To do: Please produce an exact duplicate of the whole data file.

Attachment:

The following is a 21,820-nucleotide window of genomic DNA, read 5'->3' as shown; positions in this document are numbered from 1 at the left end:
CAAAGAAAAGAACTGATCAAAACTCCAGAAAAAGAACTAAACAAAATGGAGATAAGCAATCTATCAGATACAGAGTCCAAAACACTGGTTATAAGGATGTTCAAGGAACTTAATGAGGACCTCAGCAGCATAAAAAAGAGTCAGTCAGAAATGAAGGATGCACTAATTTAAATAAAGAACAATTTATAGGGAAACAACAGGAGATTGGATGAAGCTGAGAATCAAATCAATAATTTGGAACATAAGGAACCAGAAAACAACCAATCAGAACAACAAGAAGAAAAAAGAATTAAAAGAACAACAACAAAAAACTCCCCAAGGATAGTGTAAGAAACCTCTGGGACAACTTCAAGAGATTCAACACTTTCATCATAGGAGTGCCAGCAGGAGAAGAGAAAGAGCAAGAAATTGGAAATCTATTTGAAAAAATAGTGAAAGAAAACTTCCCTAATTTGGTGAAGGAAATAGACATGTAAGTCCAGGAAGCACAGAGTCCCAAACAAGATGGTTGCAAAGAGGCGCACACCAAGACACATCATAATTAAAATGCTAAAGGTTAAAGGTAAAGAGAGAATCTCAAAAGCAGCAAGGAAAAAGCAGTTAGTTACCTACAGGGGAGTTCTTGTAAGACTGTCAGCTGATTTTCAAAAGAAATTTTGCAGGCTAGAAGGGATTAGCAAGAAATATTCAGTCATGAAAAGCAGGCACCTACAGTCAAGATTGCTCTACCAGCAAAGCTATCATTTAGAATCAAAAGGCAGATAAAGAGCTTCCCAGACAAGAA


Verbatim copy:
The following is a 21,820-nucleotide window of genomic DNA, read 5'->3' as shown; positions in this document are numbered from 1 at the left end:
CAAAGAAAAGAACTGATCAAAACTCCAGAAAAAGAACTAAACAAAATGGAGATAAGCAATCTATCAGATACAGAGTCCAAAACACTGGTTATAAGGATGTTCAAGGAACTTAATGAGGACCTCAGCAGCATAAAAAAGAGTCAGTCAGAAATGAAGGATGCACTAATTTAAATAAAGAACAATTTATAGGGAAACAACAGGAGATTGGATGAAGCTGAGAATCAAATCAATAATTTGGAACATAAGGAACCAGAAAACAACCAATCAGAACAACAAGAAGAAAAAAGAATTAAAAGAACAACAACAAAAAACTCCCCAAGGATAGTGTAAGAAACCTCTGGGACAACTTCAAGAGATTCAACACTTTCATCATAGGAGTGCCAGCAGGAGAAGAGAAAGAGCAAGAAATTGGAAATCTATTTGAAAAAATAGTGAAAGAAAACTTCCCTAATTTGGTGAAGGAAATAGACATGTAAGTCCAGGAAGCACAGAGTCCCAAACAAGATGGTTGCAAAGAGGCGCACACCAAGACACATCATAATTAAAATGCTAAAGGTTAAAGGTAAAGAGAGAATCTCAAAAGCAGCAAGGAAAAAGCAGTTAGTTACCTACAGGGGAGTTCTTGTAAGACTGTCAGCTGATTTTCAAAAGAAATTTTGCAGGCTAGAAGGGATTAGCAAGAAATATTCAGTCATGAAAAGCAGGCACCTACAGTCAAGATTGCTCTACCAGCAAAGCTATCATTTAGAATCAAAAGGCAGATAAAGAGCTTCCCAGACAAGAA